Sennheiser PX 200 II review

The Sennheiser PX 200 II headphones are an excellent upgrade to the PX 200, with enhanced audio quality, better noise isolation, improved comfort and more robust construction.

Like many iPod/iPhone users I’ve never bothered with Apple’s supplied white earphones.

Not only is the sound quality average, I just don’t like the feel of the buds in my ears.

For years I have favoured the Sennheiser PX 200 closed on-ear headphones for better audio and more comfort. They’re not giant cans that make you look like a cyberman and they’re not cheap gimmicky headphones either.

(The cheaper Sennheiser PX 100 headphones are not fully closed so there’s more sound escape from your audio and intrusion from outside noise.)

A real bonus for the active iPod user is the fact that they’re extremely lightweight and brilliantly collapsible – folding down like sunglasses into a compact shape that protects them and takes up little room in your bag/pocket.

I’ve gone through a couple of PX 200 pairs in about four years so they are pretty durable, too – considering the wear that I get out of them on a daily basis. (Both units died due to the cable shredding – they can get caught in the folding joints and tear.)

I was intrigued, therefore, when I heard about Sennheiser’s upgrade – the Sennheiser PX 200 II headphones.

The PX 200 II look much like the PX 200, but they boast fuller leatherette padding on the earpieces – making them even more comfortable and better at noise isolation; you don’t hear the people chatting away next to you on the train, and they shouldn’t hear as much of your music spoiling their conversation.

Noise isolation is vital for iPod travellers, and the PX 200 II headphones behave excellently in this regard. The earpads apply more pressure to the ear, creating a better seal.

Audio quality is improved, with a tighter, more responsive bass, clearing up what some saw as a failing in the PX 200 due to an incomplete seal. (Open headphones should offer better audio clarity but aren’t as good at isolating noise as closed headphones, such as the PX 200 and PX 200 II.)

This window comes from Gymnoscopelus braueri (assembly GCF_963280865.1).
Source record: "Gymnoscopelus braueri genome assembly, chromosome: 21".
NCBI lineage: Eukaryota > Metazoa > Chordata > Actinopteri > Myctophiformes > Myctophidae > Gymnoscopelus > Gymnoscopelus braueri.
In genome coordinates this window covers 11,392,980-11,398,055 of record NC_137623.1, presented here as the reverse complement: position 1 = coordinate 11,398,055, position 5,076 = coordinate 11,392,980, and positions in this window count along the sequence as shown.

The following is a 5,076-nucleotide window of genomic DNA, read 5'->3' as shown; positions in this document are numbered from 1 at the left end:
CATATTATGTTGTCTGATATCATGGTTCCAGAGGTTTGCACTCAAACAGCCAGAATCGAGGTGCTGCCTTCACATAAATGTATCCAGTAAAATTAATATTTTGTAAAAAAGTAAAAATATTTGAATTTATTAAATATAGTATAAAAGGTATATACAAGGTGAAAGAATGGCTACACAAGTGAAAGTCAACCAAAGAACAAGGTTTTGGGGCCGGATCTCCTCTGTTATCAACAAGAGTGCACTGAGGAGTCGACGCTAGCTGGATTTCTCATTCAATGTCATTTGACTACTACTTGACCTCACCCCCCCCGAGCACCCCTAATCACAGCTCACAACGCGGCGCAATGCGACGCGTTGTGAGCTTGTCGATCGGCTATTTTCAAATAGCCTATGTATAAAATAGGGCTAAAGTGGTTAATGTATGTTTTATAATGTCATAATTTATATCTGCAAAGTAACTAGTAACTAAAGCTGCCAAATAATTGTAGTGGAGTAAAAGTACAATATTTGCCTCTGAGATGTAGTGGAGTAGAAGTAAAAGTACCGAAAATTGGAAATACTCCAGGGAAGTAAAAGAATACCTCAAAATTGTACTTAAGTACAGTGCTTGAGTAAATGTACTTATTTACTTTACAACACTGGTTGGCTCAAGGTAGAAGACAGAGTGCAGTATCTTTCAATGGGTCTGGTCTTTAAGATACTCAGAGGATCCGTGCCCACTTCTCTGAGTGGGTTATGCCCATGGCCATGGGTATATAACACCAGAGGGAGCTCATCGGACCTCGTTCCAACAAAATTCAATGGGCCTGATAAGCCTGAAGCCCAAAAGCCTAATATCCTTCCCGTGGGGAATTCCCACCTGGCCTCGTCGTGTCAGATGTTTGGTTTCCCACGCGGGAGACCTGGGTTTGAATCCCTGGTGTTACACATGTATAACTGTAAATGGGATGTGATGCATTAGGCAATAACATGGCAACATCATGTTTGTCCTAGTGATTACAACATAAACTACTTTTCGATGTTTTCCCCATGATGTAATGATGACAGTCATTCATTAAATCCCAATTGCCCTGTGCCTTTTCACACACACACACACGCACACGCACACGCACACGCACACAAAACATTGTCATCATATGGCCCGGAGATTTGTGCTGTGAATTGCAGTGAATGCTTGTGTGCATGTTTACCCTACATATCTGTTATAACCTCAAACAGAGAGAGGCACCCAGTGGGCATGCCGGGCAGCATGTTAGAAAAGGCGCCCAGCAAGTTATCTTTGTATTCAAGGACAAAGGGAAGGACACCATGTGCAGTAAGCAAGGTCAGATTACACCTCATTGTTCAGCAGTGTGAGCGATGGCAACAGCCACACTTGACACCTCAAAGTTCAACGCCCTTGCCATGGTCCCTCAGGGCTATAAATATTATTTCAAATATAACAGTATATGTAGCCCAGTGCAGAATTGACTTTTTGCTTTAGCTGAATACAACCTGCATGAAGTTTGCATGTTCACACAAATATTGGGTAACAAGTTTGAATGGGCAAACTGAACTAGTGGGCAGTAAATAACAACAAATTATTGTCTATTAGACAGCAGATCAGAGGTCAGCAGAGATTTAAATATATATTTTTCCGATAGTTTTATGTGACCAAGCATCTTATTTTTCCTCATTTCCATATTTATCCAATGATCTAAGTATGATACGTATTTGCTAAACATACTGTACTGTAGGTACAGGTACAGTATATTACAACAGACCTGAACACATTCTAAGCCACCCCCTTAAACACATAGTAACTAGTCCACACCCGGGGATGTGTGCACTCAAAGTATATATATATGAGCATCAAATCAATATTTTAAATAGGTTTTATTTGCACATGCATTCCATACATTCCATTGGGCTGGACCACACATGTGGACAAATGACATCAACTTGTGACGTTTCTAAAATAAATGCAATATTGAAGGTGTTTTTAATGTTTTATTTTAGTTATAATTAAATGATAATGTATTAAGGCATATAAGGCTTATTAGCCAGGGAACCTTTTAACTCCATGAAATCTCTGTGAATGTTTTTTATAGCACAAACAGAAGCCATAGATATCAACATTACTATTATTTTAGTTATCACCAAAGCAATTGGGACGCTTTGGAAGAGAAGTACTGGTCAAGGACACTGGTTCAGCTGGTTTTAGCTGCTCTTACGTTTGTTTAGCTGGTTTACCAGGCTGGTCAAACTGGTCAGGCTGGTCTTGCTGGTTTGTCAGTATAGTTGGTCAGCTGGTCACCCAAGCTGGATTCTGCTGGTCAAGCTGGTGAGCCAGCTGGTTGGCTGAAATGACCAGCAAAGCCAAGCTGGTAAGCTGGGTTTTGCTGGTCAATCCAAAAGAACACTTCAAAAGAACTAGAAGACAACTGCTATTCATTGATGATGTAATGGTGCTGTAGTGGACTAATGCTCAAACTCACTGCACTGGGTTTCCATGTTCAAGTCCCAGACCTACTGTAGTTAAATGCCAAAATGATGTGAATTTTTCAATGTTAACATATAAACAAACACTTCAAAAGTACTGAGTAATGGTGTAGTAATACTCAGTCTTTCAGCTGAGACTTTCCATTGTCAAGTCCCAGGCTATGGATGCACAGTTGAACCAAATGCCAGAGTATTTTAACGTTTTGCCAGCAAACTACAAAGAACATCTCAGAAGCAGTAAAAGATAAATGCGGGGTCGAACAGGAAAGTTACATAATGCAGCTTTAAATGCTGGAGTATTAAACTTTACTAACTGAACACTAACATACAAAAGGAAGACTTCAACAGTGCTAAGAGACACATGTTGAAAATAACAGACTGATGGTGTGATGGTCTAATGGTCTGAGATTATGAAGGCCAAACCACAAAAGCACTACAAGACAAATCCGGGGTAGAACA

Sennheiser PX 200 II headphones review

The PX 200 II has just one cable (from the left side), which makes fraying half as likely, I guess. Also, the cable is much better protected, with a slight waxy feel. I’m confident therefore that it won’t befall the same fraying that I experienced with the PX 200 cable.

The headband is also more robust, steel-reinforced for high durability.

The PX 200 II features an integrated volume control on the cable. How much you use this will depend on how deep in your pocket/bag you keep your music player.

While some have questioned the need for a volume control when most music players feature their own onboard volume dial I found it occasionally useful to dampen the sound when too close to other people without having to lower the sound on my iPod directly. The control can drag the cable somewhat, however - although it does feature a clip to fasten.

NEXT: our expert verdict >>

Sennheiser PX 200 II: Specs

  • Frequency response: 10-21000Hz
  • Sound pressure level (SPL): 115dB
  • Impedance: 32?
  • THD, total harmonic distortion: < 0.1% (1kHz, 100 dB SPL)
  • 3.5 mm straight plug
  • 1.2m single-sided cable (earphone -> volume control: 60cm
  • volume control -> plug: 60cm)
  • Frequency response: 10-21000Hz
  • Sound pressure level (SPL): 115dB
  • Impedance: 32?
  • THD, total harmonic distortion: < 0.1% (1kHz, 100 dB SPL)
  • 3.5 mm straight plug
  • 1.2m single-sided cable (earphone -> volume control: 60cm
  • volume control -> plug: 60cm)

OUR VERDICT

The Sennheiser PX 200 II headphones are an excellent upgrade to the PX 200, with enhanced audio quality, better noise isolation, improved comfort and more robust construction. The integrated volume control is a neat feature. Our only concern is the price. The PX 200 cost around £25, while the PX 200 II is priced at just under £70 – although you can find them for less online. On the basis that these fine headphones should last me at least two years of brutal daily use I’ll swallow the cost, but these would really fly for under £50.

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